Many people see prenuptial agreements as a poor way to start a marriage because they seem to anticipate its failure. But with nearly 50,000 New York marriages ending in divorce in 2009, getting married without a prenuptial agreement—also called an antenuptial agreement or prenup—can be a risky proposition.
A prenuptial agreement is essentially a contract a couple enters prior to marriage that establishes in advance what will occur in case of divorce. It may make provisions for property division, clearly establish marital and personal property, set forth maintenance or alimony payments from one spouse to the other, and plan out the care and custody of minor children.
Prenuptial agreements can be especially useful in marriages where the spouses have unequal economic capabilities. In essence, such agreements limit the risk of loss to the economically advantaged spouse while still providing a guaranteed settlement to the economically disadvantaged spouse. But regardless, a prenuptial agreement can simplify the process of divorce and limit the necessity of settlement negotiations or litigation.
In fact, a prenuptial agreement can even help foster and preserve a happy marriage. While people regard a prenup primarily as divorce planning, it can also contain provisions for during the course of the marriage. A good prenuptial agreement can establish or clarify the rights and duties of each spouse during the duration of the marriage. It can help avoid common sources of marital discord—such as financial disagreements or disputes over child rearing—by resolving them before they occur.
Why Staying Together Is Not Always in a Family’s Best Interests
Rather than face their fears, many unhappily married people justify staying trapped in a dysfunctional situation. They let fears about money, the children, and changing the family dynamic paralyze them into inaction.
But there can also be costs to staying put, such as the following:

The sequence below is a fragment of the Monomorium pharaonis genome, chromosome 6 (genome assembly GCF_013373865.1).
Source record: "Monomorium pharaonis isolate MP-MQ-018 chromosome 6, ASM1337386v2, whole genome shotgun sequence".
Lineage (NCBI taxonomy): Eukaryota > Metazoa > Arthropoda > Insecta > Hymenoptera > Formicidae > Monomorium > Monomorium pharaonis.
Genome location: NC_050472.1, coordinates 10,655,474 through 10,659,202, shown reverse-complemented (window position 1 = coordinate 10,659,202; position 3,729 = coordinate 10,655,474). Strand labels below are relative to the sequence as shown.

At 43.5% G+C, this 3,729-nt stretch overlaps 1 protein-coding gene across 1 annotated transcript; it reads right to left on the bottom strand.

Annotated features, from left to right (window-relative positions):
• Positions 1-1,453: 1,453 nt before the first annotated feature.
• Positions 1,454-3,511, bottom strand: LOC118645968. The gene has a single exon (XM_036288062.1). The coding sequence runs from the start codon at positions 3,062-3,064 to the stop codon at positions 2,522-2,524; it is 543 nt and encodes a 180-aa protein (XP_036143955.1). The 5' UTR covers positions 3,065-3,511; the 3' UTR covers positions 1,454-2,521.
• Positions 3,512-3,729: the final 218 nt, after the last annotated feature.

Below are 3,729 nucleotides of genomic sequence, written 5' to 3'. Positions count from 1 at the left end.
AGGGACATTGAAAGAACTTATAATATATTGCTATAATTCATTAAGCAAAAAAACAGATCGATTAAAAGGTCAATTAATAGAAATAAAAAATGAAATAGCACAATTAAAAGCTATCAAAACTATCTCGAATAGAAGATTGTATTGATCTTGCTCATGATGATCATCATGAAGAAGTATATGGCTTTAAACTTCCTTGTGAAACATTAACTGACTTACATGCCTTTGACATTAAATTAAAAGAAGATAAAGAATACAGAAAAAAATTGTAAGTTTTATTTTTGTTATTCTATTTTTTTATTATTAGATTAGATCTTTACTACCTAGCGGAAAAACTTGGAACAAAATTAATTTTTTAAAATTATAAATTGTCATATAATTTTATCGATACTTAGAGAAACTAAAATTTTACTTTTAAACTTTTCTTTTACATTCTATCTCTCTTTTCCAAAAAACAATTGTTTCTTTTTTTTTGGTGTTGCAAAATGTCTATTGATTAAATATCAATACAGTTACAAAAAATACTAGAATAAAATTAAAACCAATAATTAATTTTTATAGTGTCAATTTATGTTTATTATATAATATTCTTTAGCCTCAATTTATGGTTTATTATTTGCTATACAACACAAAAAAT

- Marital bickering and fighting creates a tense atmosphere affecting the whole household
- A miserable marital relationship erodes self-esteem and causes depression
- A stressful marriage can hurt your health, leading to hypertension, heart attacks, and strokes
- Poor work performance
Staying in a bad marriage can have a negative impact on the children[CK1], especially those in their formative years. Children from unhappy homes can exhibit behavioral issues, including the following:
- Social withdrawal
- Poor grades
- Acting out in anger
Filing for divorce and embarking on a new life will seem less scary if you develop an action plan and then take steps to ensure a smooth transition. Consider options that help you become self-sufficient, such as getting a job, arranging for childcare, and finding affordable housing.
Build a support network of family, friends, and counselors. Also, look for an experienced divorce lawyer who can guide you through the legal process and fight for your interests, such as equitable child custody, child support, and property distribution.
Free Consultation with Divorce Lawyer in Utah
If you have a question about divorce law or if you need to start or defend against a divorce case in Utah call Ascent Law at (801) 676-5506. We will fight for you.